Score One for Creativity

It’s important to stand out in a crowd. I know, I know, that’s not what we heard when we were kids. Standing out was not the recommended behavior for those whose goal wasn’t to be voted class clown in their high school yearbook.

Still, as writers, it’s what publishers and marketing firms and even readers tell us our books should do. I don’t know if they are right or not, as I’ve apparently not stood out from the crowd enough to discover that answer. The New York Times has not yet come calling to make sure they spell my name right on the bestseller list.

I have discovered though, that sometimes what it takes to stand out is blunt honesty. I uncovered this tactic recently while driving around the city I live in. I don’t know how many panhandlers there are in other places, but my town has turned this into a regular job for a lot of folks. And some of them are using a very creative approach to standing out from their particular crowd. In the last few weeks I’ve seen a couple that made me take note.

One went for the “let me cry on your shoulder” approach with the following sign:

“Homeless due to poor taste in men”

Another decided to throw caution to the wind and act as if we were all his buddies. His sign read:

“I want a beer”

I didn’t stop and chat to see how their attempts at creativity worked out, but they reminded me of something my dad once told me about one of his college professors. He said sometimes they would get papers back with answers marked wrong, but out to the side they would say “OTC +1”. The professor told them he’d given them one point for “the old college try”. Hopefully these folks got a least a buck for trying to stand out from the crowd. I’d hate to see that kind of creativity go to waste.

The Economics of Writing

I have this stereotype of a writer I cling to: sitting in a small cafe for hours, hunched over a journal writing, while sipping some form of expensive hot drink from time to time (or wine, which goes better with the fact that I’d really like the cafe to be in Paris). A small part of me still believes you can’t call yourself a true writer until you do that.

As with most of my dreams, however, this one gets hit by a reality check all the time. I am your basic introvert with one quirk: I love to be in crowds. Oh, I don’t want to interact with them, at least not beyond a smile and a few words of chitchat. I think that’s why I love them. They are strangers demanding nothing more of me than basic courtesy.

And I enjoy getting out somewhere to do my writing, somewhere where I can’t see the dishes or the laundry or all the other little things that can pull me away from writing. So I keep trying to find the perfect spot to sit and write. But experience taught me small cafes have a number of limitations:

  • they are very expensive
  • most of those hot drinks they sell contain coffee
  • I hate coffee

Most of them don’t have the noise either, at least not beyond quiet, polite chatter. When I first got serious about my writing, I would sit in a local diner. It was the most creative atmosphere I’ve ever found. There were kids running around, families arguing, waitresses calling orders back. It was awesome. And it was cheap. Which was excellent because more often than not I was broke. The gas money it took to get there was about all I had to spend.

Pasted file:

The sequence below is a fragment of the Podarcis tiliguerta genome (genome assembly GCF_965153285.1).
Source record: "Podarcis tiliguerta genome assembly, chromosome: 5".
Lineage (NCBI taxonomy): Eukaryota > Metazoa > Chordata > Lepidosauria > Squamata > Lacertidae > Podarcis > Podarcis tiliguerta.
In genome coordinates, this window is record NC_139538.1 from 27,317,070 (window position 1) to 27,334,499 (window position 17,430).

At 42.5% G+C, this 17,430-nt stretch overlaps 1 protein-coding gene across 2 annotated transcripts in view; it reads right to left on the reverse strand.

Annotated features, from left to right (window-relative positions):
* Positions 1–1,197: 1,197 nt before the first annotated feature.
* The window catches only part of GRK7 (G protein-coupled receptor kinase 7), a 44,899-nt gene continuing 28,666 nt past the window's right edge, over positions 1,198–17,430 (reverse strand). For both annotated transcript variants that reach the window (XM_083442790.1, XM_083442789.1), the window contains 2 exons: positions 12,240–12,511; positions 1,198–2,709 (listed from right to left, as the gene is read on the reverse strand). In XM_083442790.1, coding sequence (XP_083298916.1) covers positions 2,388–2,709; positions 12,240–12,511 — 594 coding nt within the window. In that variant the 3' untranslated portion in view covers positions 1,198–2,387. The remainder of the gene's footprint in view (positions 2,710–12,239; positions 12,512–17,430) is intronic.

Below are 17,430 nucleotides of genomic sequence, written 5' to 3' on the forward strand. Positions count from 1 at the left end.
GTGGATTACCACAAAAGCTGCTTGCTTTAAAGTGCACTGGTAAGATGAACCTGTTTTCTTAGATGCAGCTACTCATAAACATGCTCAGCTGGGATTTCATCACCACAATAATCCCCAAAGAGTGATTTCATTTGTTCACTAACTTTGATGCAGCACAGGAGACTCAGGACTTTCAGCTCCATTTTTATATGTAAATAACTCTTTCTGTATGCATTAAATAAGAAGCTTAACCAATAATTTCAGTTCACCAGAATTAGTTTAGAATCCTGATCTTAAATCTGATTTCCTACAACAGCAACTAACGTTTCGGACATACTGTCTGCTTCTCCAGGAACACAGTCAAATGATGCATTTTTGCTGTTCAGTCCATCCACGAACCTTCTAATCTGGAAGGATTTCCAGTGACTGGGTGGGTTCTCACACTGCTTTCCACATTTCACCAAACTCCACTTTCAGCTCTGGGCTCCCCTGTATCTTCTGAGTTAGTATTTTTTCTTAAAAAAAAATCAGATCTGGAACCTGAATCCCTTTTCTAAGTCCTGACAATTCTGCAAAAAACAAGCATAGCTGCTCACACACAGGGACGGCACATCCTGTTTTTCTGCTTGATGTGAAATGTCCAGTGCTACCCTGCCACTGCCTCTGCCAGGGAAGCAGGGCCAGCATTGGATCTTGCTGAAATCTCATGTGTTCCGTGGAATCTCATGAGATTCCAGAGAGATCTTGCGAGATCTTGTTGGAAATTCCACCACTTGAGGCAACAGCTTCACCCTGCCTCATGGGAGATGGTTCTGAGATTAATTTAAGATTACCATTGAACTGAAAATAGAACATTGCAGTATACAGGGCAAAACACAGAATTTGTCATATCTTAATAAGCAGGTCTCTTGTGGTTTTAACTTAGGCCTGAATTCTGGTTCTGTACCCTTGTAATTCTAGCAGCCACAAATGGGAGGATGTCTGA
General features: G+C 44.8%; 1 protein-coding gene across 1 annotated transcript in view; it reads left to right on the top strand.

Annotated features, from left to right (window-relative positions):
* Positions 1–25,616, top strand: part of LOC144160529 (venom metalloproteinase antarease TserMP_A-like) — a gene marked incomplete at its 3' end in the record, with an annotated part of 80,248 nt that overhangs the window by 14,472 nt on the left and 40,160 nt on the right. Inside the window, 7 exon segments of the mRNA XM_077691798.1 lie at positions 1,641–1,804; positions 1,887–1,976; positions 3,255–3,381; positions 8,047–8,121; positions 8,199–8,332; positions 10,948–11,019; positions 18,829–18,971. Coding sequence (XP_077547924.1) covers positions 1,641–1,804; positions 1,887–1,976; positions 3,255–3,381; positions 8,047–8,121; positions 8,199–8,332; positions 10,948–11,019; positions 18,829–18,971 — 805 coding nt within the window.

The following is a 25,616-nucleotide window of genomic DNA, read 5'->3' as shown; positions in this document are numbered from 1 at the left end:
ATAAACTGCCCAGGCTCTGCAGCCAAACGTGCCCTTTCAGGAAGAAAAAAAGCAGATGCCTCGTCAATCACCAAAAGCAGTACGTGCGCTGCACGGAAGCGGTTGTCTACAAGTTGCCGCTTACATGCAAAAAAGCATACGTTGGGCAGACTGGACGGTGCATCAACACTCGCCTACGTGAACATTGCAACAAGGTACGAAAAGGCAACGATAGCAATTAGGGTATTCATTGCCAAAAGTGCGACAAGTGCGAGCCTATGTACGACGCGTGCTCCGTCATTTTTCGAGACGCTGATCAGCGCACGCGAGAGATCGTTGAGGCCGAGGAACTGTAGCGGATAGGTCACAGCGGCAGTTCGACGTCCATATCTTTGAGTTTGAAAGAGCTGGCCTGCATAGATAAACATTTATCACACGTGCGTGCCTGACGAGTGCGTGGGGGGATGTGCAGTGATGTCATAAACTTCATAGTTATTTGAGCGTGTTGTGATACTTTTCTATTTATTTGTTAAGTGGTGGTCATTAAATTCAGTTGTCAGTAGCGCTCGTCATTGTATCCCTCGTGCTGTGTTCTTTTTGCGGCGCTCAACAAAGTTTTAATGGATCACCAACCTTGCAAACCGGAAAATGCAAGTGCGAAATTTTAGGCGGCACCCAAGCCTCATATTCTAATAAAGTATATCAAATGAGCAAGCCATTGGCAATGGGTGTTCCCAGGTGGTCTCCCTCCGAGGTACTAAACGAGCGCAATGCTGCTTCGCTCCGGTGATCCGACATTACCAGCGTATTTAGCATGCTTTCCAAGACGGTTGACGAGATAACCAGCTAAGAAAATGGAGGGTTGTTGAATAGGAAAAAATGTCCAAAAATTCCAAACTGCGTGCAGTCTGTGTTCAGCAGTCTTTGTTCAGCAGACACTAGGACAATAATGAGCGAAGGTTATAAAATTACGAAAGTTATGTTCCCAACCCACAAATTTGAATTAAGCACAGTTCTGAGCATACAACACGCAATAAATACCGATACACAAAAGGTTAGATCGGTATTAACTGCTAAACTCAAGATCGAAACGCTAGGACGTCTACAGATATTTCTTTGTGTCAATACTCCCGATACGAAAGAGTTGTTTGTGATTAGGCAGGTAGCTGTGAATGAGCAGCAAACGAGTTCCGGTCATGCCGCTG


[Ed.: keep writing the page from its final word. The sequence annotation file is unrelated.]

When my finances got somewhat better, I started looking for one of my dream cafes, where artists of all kind would gather and the creativity vibes would reverberate around the room. Yet the writing I did fell far short of my diner journals.

Thanks to my grandchildren, I have become well acquainted with McDonald’s. It’s full of noise of all kinds, kids running around yelling, all the things you’d think would prevent any focus on writing at all. I even got to watch two old men almost come to blows the other day.

But I’m finally ready to admit I do my best work there. And it’s cheap. I can grab a coke for a dollar, there’s an abundance of excellent character material right in front of me and as long as I don’t start a fight, they don’t appear to want to throw me out. I wonder if they have McDonald’s in Paris?

I Read, Therefore I Judge

I’ve been reading the comments sections of posts. Perhaps a bit too much:

trollThe black cloud of negativity, who says things like:

“George R.R. Martin is the most overrated writer in the history of fantasy/sci-fi. His books read like a contract and substitute shock value for originality and talented story telling.”

“You want fluff, read a Dragonlance novel or that shite Gabaldon series.”

And I won’t even go into the comments on the #AskELJames fiasco on Twitter.

For the most part, those in many professions don’t get critiqued by total strangers online. Artists have become, for some unfathomable reason, the target for a kind of criticism that goes beyond taste. It isn’t enough these days to say a particular work isn’t the type you enjoy. It must be slammed into the ground, the artist portrayed as stupid, untalented, etc.

“I don’t like it” isn’t acceptable anymore. The very fact of dislike now impugns not only that work but everything an artist does and even who they are.

I wonder if those who do this have ever considered that wiping out the confidence and the desire of those who make art may leave them without anyone to criticize at all. How many artists give up under the weight of uninformed and untrue insults their work receives? And how many careers are damaged by the platforms so easily available to those whose only talent is to criticize?

I am reminded of an old adage: those who can, do. The twist these days comes in the second part of the saying: those who can’t, criticize.